My first call to Dell's tech support started at 2:55 p.m. ET and lasted just 6 minutes, thanks to the efficient and helpful Mel in the Philippines. I asked for help setting up a picture password, and he quickly walked me through the steps, after cautioning me that this login method is more complicated and less commonly used.
Other calls were not as breezy. The next call began at 10:27 a.m. ET on a Monday, and was answered by Dennis, who was in the Philippines. After taking 6 minutes to look up and confirm my information, all the while politely asking me to bear with him, Dennis informed me (incorrectly) that it's not possible to prevent my laptop from going to sleep when I close the lid. I explained that I wanted to run downloads and close the screen while I go to bed, and Dennis suggested an alternate method to make that possible (setting the display to go to sleep in 5 minutes while the computer continues running).
He walked me through downloading the remote assistant GoToAssist program, which was set up in just a minute, and went into Power Options in the Control Panel to set it up. Dennis was helpful and clear, explaining what he was doing each step of the way. It took him a few minutes to go through all the steps and restart my computer. He stayed on the line for 5 minutes, all the while explaining what was happening, to make sure the changes worked. Although his solution was not what I was looking for, Dennis listened to my problem and offered a method that worked. The call ended at 10:53 a.m. (26 minutes).
My third call, placed at 8:30 p.m. on a Thursday, was transferred from department to department as each rep struggled to find the right place to send my question: "How can I set up Dell Backup and Recovery?" The fourth person I got passed to was Rohan, in India, from the Dell Backup and Recovery department. He informed me that the software in question was only able to reset my laptop back to factory settings, and I could only set up regular backups (which is true, but Dell doesn't make this clear when it touts the service) and recovery disks if I had paid for the premium version.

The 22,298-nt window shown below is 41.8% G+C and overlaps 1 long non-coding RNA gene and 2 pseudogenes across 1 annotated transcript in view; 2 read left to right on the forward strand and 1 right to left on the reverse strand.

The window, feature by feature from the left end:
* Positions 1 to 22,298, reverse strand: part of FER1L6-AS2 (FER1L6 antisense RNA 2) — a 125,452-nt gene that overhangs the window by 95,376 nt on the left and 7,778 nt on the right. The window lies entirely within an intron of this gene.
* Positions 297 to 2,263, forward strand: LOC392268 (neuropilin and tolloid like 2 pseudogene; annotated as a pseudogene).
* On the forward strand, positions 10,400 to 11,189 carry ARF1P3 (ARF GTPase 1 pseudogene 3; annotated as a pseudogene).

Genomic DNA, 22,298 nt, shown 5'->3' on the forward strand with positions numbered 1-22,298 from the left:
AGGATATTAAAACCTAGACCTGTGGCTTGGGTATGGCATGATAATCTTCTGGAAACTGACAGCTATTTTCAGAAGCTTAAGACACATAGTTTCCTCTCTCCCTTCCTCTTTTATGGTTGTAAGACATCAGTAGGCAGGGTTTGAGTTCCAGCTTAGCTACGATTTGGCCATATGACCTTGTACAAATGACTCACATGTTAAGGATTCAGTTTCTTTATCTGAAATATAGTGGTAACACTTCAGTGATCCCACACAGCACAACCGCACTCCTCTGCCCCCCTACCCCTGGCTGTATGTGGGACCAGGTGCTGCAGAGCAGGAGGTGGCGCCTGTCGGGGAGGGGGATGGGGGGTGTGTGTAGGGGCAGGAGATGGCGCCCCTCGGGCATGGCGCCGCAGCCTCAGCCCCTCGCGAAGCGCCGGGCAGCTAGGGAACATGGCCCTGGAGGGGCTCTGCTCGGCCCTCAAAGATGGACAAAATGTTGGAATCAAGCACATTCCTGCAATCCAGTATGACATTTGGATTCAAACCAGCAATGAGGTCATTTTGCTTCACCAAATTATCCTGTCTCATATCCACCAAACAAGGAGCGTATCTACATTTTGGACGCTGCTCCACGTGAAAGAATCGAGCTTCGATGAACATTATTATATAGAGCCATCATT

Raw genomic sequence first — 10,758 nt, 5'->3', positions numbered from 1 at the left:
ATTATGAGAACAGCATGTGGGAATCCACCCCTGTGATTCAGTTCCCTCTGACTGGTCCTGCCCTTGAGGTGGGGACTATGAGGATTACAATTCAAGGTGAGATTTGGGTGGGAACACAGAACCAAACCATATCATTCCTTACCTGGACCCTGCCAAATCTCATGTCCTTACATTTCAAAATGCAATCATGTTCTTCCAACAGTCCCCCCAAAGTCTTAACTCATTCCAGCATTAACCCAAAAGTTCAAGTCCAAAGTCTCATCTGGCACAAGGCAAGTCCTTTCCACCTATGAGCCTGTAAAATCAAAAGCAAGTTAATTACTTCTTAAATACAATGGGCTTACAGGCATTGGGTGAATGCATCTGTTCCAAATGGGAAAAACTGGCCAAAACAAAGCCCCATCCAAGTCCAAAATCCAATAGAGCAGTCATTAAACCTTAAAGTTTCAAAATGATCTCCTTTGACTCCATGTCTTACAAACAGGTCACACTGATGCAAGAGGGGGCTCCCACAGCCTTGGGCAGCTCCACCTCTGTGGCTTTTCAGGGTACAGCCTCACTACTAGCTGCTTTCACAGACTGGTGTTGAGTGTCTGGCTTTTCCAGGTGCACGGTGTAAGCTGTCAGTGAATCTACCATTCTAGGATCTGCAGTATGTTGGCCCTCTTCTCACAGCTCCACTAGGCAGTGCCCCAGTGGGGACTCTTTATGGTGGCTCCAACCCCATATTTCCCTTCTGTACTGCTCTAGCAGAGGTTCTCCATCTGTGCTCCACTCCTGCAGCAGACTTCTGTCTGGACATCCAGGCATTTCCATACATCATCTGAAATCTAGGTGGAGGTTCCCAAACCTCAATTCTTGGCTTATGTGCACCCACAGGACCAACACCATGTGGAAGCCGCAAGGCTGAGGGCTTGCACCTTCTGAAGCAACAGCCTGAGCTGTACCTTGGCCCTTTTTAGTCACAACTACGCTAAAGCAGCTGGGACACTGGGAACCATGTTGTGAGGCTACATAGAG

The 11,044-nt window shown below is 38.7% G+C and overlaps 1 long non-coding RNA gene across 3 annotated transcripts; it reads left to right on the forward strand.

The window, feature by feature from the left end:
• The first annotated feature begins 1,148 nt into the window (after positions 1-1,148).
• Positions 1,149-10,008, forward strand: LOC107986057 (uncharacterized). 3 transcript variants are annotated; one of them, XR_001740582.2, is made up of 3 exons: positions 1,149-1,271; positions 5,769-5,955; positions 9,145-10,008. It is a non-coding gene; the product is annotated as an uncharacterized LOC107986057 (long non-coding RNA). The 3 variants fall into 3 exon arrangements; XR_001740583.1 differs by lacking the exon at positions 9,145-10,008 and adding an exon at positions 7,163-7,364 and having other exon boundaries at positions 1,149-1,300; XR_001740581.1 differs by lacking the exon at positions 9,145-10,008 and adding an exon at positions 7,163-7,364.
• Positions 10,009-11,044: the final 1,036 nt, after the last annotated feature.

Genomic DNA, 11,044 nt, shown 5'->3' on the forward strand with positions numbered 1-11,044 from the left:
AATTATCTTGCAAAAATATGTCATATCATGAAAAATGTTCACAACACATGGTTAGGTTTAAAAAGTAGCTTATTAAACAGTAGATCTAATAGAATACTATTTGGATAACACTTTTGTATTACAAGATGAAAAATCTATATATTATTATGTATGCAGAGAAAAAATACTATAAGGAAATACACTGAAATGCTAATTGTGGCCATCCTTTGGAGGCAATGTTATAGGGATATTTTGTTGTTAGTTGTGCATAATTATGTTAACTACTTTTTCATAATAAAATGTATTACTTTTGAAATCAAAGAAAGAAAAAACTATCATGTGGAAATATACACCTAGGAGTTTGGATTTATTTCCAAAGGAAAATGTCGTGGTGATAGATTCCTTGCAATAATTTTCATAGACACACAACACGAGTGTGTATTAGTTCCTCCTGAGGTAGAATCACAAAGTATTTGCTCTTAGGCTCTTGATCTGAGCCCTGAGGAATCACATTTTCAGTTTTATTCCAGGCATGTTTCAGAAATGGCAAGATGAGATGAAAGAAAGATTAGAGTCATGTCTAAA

I decided to do a factory reset, and Rohan repeatedly reminded me that I would be wiping everything from my notebook if I decided to go ahead. The rep clearly and quickly walked me through the steps. At the end of the call, Rohan asked me to hold for his supervisor, who greeted me 4 minutes later to ask if there was anything additional I needed. This call lasted 50 minutes.
Overall, Dell's Web presence made up for its underwhelming call performance this year. Thanks to a speedy Twitter team and a helpful chat service, I quickly found solutions to most of my problems online. On the phone though, agents' insistence on finding out who paid for the device before deigning to help added a chunk to the company's average call time (27:03), which is the longest we've tested. I also got transferred from department to department on more than one call, which was frustrating.
Dell needs to streamline its support site to make it easier to get to the live chat function, cut down on the red tape and transfers at its call centers, as well as beef up its Facebook response team, to rank higher in future Tech Support Showdowns.